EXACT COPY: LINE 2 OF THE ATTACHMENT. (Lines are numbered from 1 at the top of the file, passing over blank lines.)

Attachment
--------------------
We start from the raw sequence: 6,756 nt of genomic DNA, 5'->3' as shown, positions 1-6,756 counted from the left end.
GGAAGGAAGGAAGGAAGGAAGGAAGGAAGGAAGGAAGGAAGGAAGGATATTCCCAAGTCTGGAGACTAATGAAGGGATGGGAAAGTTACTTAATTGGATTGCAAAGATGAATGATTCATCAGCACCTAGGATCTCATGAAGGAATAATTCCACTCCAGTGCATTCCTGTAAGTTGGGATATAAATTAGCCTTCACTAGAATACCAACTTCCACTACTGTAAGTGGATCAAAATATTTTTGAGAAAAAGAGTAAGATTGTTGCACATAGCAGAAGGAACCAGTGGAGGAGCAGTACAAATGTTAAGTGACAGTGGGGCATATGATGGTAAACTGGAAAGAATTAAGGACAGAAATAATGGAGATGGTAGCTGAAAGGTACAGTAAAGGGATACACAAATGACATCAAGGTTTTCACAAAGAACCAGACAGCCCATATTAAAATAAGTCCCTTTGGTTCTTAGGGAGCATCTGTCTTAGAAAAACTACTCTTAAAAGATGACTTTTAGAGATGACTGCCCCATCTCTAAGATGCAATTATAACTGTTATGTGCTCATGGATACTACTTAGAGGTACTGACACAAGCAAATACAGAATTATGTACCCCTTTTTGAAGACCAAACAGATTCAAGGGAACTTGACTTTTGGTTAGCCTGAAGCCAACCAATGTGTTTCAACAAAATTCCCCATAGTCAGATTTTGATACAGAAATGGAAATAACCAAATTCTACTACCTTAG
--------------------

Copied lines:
GGAAGGAAGGAAGGAAGGAAGGAAGGAAGGAAGGAAGGAAGGAAGGATATTCCCAAGTCTGGAGACTAATGAAGGGATGGGAAAGTTACTTAATTGGATTGCAAAGATGAATGATTCATCAGCACCTAGGATCTCATGAAGGAATAATTCCACTCCAGTGCATTCCTGTAAGTTGGGATATAAATTAGCCTTCACTAGAATACCAACTTCCACTACTGTAAGTGGATCAAAATATTTTTGAGAAAAAGAGTAAGATTGTTGCACATAGCAGAAGGAACCAGTGGAGGAGCAGTACAAATGTTAAGTGACAGTGGGGCATATGATGGTAAACTGGAAAGAATTAAGGACAGAAATAATGGAGATGGTAGCTGAAAGGTACAGTAAAGGGATACACAAATGACATCAAGGTTTTCACAAAGAACCAGACAGCCCATATTAAAATAAGTCCCTTTGGTTCTTAGGGAGCATCTGTCTTAGAAAAACTACTCTTAAAAGATGACTTTTAGAGATGACTGCCCCATCTCTAAGATGCAATTATAACTGTTATGTGCTCATGGATACTACTTAGAGGTACTGACACAAGCAAATACAGAATTATGTACCCCTTTTTGAAGACCAAACAGATTCAAGGGAACTTGACTTTTGGTTAGCCTGAAGCCAACCAATGTGTTTCAACAAAATTCCCCATAGTCAGATTTTGATACAGAAATGGAAATAACCAAATTCTACTACCTTAG